DairyCreamer wrote:Is the venerable WRT54GL too old now? Should I spend extra $$$ on an N router? Does dual band make a lot of difference?
Router will be upstairs in office to hard wire to PCs. Will feed numerous wireless devices downstairs though.
Ethyriel wrote:You know, it's quite possible they had to improve their design for the throughput FiOS offers. I don't know, I'm nowhere near FiOS availability, so I've never seen one of those in the wild. But I've never seen an Actiontec DSL router perform reliably until the routing is moved off of it, just speed and stability issues left and right. But every time, you set them up as a bridge and all is well.
Captain Ned wrote:Those of us advocating turning the Actiontec into a modem/bridge passing through to a full-functioned router are not doing so based on the routing implementation on the Actiontec, but instead for the possibilities that come from a full router and open-source firmware implementation. We're also the belt & suspenders types who believe that combining too many functions into one box leads to single point of failure problems.
Ethyriel wrote:Captain Ned wrote:Those of us advocating turning the Actiontec into a modem/bridge passing through to a full-functioned router are not doing so based on the routing implementation on the Actiontec, but instead for the possibilities that come from a full router and open-source firmware implementation. We're also the belt & suspenders types who believe that combining too many functions into one box leads to single point of failure problems.
Well, I'm advocating it because I've never had an Actiontec be stable until I move the routing off of it. You throw too many TCP/UDP connections at them and they choke pretty universally across the DSL models I've been encountering for the last dozen years. Even if you don't hit them hard with connections, they tend to need power cycles way too often. The specific problem the OP is concerned with can probably be cured with an AP (unless it's a DHCP issue), but that doesn't mean there won't be more issues beyond that. My experiences tell me that there more than likely will be.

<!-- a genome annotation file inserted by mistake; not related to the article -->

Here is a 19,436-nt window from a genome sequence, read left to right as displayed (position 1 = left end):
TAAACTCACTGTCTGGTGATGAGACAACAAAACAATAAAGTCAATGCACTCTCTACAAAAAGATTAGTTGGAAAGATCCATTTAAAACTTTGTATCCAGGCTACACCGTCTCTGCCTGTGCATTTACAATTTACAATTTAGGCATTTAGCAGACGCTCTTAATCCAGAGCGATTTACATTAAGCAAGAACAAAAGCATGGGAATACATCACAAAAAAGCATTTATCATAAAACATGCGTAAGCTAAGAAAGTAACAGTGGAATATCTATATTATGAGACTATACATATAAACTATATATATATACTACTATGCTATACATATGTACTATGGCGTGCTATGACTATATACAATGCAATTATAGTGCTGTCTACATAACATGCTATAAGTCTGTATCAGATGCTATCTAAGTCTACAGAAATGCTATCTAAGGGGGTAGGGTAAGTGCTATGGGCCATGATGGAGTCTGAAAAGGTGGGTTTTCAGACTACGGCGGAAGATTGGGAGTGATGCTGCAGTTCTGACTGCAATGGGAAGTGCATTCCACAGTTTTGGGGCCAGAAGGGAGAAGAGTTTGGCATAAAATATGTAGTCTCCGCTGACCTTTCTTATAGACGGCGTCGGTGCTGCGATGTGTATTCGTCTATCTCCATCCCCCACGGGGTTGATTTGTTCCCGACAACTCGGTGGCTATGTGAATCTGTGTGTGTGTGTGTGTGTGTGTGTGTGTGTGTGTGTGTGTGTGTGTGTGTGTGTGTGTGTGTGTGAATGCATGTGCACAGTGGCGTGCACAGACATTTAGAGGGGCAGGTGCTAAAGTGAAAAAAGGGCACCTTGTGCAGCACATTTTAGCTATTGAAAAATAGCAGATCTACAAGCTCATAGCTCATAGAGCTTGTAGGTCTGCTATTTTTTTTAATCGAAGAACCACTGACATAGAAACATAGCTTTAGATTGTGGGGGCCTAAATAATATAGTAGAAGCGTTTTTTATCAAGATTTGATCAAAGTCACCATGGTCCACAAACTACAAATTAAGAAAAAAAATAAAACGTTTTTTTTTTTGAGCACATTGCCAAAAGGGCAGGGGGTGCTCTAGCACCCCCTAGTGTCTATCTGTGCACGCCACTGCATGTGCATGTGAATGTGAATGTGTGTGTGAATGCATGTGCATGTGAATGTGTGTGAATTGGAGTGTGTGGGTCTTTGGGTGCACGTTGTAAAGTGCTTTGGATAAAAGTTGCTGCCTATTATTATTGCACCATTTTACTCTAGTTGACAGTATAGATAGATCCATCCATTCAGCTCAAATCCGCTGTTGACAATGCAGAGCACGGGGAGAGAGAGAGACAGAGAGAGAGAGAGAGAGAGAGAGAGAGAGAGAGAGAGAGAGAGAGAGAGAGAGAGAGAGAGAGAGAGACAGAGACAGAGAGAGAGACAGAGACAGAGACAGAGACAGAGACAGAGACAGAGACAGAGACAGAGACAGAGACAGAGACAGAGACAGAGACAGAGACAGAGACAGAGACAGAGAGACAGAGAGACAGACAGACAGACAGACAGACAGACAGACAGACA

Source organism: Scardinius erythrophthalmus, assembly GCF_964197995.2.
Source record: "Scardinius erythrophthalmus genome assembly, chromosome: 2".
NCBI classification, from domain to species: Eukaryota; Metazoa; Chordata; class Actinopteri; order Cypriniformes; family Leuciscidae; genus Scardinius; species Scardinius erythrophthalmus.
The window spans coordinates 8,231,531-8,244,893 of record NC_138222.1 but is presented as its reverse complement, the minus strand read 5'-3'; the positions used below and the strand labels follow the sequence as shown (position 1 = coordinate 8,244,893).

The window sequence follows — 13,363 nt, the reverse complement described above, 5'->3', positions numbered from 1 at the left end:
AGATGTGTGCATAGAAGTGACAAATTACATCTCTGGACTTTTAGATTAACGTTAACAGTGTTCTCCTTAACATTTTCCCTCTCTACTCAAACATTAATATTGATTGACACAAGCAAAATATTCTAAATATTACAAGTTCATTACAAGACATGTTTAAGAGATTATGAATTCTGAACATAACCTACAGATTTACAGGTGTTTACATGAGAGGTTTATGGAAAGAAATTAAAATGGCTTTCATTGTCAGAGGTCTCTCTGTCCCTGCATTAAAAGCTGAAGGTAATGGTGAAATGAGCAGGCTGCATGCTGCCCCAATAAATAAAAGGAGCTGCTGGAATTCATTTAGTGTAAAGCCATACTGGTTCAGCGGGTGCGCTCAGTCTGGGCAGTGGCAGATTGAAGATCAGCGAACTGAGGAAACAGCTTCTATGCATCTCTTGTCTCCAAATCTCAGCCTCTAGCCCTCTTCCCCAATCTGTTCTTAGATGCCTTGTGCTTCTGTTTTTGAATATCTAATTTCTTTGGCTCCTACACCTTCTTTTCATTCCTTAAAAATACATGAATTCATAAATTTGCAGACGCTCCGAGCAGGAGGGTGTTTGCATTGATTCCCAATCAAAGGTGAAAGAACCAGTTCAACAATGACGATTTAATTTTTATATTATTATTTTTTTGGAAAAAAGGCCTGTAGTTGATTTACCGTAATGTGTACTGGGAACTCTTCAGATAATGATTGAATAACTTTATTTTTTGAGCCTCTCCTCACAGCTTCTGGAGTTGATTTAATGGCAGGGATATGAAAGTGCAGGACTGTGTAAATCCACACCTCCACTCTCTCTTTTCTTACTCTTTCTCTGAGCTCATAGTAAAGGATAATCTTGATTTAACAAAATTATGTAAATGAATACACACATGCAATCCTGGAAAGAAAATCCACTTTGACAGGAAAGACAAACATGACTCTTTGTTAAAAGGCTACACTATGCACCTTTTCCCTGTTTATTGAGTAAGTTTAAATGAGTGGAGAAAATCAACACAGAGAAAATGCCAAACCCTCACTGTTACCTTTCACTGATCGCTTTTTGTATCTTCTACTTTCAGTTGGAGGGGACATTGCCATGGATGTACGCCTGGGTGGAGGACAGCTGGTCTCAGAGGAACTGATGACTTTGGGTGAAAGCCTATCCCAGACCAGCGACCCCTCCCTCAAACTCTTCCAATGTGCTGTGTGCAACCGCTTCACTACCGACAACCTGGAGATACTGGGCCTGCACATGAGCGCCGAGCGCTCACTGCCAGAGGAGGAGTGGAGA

You could hook a couple devices up to it by wire and see how it performs, that will tell you how it's handling your load. Personally, I'd get the most Linksys or Asus router you can afford, and be done with it. If you get an AP and run into routing issues down the road, you need a router. If you get a wireless router and want a wireless upgrade down the road, you can more reasonably weigh cost to performance.
Well, that's not entirely true, because personally I have a little Atom machine running PFSense and an Ubiquiti AP behind a GT701d. But if I didn't enjoy geeking out and/or had a limited budget, that's what I'd do. The only other issue is configuration, but if you aren't using a Century Link model already, you've already setup the DSL settings manually. You just need to make sure the IP addresses don't conflict, make the Actiontec a bridge, and setup the PPPoE on the router.
DairyCreamer wrote:So I've gottem two stories in this thread, I think. Pardon as I think aloud in this post, because I want to make sure to have this right before I pull the trigger on anything.
1.) C1000A (Actiontec on the whole) WiFi is bad. Fix with dedicated AP.
2.) C1000A (Actiontec on the whole) router is bad. Fix with dedicated router.
1.) Disable WiFi antenna on C1000A -> Plug in AP to a LAN slot -> Configure appropriately.
2.) Disable router function (transparent bridge) -> Plug in wireless router to a LAN slot -> Configure appropriately
Configuring #1 seems extremely simple. #2 would require a bit more, like transferring PPPoE login to new router, and perhaps giving modem an IP so I can get to it.
So... This sounds like a question of trust. Trust in C1000A's routing capability.
I hate decisions like this... Doesn't look like it would cost much more to get a full fledged router and not worry about it anymore. But of course spending more money to fix a problem that might not be sucks too.
Is there any way I can evaluate if it's strictly the Wifi connectivity, or if the internal router is playing a role?
Users browsing this forum: Bing [Bot] and 1 guest